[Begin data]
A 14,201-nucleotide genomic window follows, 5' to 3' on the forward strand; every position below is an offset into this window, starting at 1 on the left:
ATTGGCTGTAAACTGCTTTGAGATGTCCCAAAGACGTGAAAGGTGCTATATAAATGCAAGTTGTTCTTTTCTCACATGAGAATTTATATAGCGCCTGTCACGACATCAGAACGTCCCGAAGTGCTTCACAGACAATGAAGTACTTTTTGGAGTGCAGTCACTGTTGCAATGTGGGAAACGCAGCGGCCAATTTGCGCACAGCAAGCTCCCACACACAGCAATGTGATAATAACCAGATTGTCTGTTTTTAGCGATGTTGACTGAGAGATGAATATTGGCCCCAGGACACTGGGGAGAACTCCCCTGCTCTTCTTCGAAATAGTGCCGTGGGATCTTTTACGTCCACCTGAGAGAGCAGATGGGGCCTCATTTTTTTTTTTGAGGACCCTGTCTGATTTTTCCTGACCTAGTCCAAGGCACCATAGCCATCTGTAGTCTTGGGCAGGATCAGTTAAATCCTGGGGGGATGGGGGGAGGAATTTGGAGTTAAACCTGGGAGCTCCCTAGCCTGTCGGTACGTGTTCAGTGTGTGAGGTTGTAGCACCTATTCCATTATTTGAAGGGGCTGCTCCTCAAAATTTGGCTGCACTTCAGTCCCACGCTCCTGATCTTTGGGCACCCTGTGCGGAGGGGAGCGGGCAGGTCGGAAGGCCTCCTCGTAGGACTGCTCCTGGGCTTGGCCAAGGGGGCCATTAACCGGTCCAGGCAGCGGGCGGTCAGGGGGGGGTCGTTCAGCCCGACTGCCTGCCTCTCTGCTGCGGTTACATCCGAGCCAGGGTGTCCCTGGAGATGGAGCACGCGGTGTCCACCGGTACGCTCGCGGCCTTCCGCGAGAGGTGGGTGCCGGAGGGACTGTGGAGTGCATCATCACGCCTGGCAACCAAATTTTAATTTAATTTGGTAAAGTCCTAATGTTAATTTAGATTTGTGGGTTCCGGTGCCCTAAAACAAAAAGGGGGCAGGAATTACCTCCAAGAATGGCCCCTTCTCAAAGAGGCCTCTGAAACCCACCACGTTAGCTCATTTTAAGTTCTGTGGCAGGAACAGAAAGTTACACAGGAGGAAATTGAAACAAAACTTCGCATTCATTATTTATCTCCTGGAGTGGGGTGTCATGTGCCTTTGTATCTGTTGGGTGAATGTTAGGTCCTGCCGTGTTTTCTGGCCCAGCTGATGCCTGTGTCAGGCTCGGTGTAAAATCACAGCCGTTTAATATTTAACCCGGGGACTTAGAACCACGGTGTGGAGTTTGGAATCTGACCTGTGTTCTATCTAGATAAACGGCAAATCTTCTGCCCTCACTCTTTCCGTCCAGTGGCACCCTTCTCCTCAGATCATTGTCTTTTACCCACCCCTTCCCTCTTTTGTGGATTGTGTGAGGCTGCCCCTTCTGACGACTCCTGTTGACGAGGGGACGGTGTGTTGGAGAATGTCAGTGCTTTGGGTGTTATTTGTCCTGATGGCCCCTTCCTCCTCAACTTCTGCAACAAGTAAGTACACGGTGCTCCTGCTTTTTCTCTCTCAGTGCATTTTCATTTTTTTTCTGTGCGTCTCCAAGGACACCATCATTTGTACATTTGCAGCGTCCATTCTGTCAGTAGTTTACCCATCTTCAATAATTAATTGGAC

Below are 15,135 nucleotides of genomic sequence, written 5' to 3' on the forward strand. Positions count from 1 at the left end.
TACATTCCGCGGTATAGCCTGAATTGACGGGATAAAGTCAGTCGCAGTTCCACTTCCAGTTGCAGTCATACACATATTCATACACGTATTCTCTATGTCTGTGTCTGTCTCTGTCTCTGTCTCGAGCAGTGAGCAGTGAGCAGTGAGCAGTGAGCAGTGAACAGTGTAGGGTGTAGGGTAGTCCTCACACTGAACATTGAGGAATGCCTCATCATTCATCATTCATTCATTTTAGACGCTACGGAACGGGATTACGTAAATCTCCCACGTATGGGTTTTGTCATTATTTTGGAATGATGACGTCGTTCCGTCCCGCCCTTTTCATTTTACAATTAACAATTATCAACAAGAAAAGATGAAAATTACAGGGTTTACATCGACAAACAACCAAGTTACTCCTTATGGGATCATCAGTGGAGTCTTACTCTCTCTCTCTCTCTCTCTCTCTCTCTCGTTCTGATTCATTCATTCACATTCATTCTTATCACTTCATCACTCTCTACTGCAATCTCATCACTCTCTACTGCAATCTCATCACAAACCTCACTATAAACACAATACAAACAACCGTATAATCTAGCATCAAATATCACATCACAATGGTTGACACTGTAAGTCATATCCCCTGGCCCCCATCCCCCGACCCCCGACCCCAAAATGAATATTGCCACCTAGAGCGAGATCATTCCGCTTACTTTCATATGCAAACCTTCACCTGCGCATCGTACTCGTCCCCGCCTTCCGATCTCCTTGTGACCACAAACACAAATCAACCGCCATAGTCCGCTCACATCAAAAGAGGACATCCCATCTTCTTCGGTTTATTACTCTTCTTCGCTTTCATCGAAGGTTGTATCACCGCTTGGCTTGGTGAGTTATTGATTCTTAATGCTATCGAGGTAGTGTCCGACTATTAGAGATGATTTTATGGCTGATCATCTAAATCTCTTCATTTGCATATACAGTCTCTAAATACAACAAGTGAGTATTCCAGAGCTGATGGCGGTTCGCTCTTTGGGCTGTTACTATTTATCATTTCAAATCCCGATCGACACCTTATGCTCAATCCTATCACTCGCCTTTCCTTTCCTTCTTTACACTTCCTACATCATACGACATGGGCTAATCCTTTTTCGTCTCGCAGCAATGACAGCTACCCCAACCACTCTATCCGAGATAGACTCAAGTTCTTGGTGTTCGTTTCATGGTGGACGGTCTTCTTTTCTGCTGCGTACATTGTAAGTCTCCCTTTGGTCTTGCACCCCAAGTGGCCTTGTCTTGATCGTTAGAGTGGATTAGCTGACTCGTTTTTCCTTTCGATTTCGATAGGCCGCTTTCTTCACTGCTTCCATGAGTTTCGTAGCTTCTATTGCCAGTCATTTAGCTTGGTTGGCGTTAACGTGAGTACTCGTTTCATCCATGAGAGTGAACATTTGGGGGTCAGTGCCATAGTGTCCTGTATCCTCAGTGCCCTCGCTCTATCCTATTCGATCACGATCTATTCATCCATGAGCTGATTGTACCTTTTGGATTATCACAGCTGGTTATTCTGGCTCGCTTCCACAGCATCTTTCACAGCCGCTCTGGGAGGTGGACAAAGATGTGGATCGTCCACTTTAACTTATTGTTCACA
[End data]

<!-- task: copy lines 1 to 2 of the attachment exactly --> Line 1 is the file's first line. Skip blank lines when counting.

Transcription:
A 14,201-nucleotide genomic window follows, 5' to 3' on the forward strand; every position below is an offset into this window, starting at 1 on the left:
ATTGGCTGTAAACTGCTTTGAGATGTCCCAAAGACGTGAAAGGTGCTATATAAATGCAAGTTGTTCTTTTCTCACATGAGAATTTATATAGCGCCTGTCACGACATCAGAACGTCCCGAAGTGCTTCACAGACAATGAAGTACTTTTTGGAGTGCAGTCACTGTTGCAATGTGGGAAACGCAGCGGCCAATTTGCGCACAGCAAGCTCCCACACACAGCAATGTGATAATAACCAGATTGTCTGTTTTTAGCGATGTTGACTGAGAGATGAATATTGGCCCCAGGACACTGGGGAGAACTCCCCTGCTCTTCTTCGAAATAGTGCCGTGGGATCTTTTACGTCCACCTGAGAGAGCAGATGGGGCCTCATTTTTTTTTTTGAGGACCCTGTCTGATTTTTCCTGACCTAGTCCAAGGCACCATAGCCATCTGTAGTCTTGGGCAGGATCAGTTAAATCCTGGGGGGATGGGGGGAGGAATTTGGAGTTAAACCTGGGAGCTCCCTAGCCTGTCGGTACGTGTTCAGTGTGTGAGGTTGTAGCACCTATTCCATTATTTGAAGGGGCTGCTCCTCAAAATTTGGCTGCACTTCAGTCCCACGCTCCTGATCTTTGGGCACCCTGTGCGGAGGGGAGCGGGCAGGTCGGAAGGCCTCCTCGTAGGACTGCTCCTGGGCTTGGCCAAGGGGGCCATTAACCGGTCCAGGCAGCGGGCGGTCAGGGGGGGGTCGTTCAGCCCGACTGCCTGCCTCTCTGCTGCGGTTACATCCGAGCCAGGGTGTCCCTGGAGATGGAGCACGCGGTGTCCACCGGTACGCTCGCGGCCTTCCGCGAGAGGTGGGTGCCGGAGGGACTGTGGAGTGCATCATCACGCCTGGCAACCAAATTTTAATTTAATTTGGTAAAGTCCTAATGTTAATTTAGATTTGTGGGTTCCGGTGCCCTAAAACAAAAAGGGGGCAGGAATTACCTCCAAGAATGGCCCCTTCTCAAAGAGGCCTCTGAAACCCACCACGTTAGCTCATTTTAAGTTCTGTGGCAGGAACAGAAAGTTACACAGGAGGAAATTGAAACAAAACTTCGCATTCATTATTTATCTCCTGGAGTGGGGTGTCATGTGCCTTTGTATCTGTTGGGTGAATGTTAGGTCCTGCCGTGTTTTCTGGCCCAGCTGATGCCTGTGTCAGGCTCGGTGTAAAATCACAGCCGTTTAATATTTAACCCGGGGACTTAGAACCACGGTGTGGAGTTTGGAATCTGACCTGTGTTCTATCTAGATAAACGGCAAATCTTCTGCCCTCACTCTTTCCGTCCAGTGGCACCCTTCTCCTCAGATCATTGTCTTTTACCCACCCCTTCCCTCTTTTGTGGATTGTGTGAGGCTGCCCCTTCTGACGACTCCTGTTGACGAGGGGACGGTGTGTTGGAGAATGTCAGTGCTTTGGGTGTTATTTGTCCTGATGGCCCCTTCCTCCTCAACTTCTGCAACAAGTAAGTACACGGTGCTCCTGCTTTTTCTCTCTCAGTGCATTTTCATTTTTTTTCTGTGCGTCTCCAAGGACACCATCATTTGTACATTTGCAGCGTCCATTCTGTCAGTAGTTTACCCATCTTCAATAATTAATTGGAC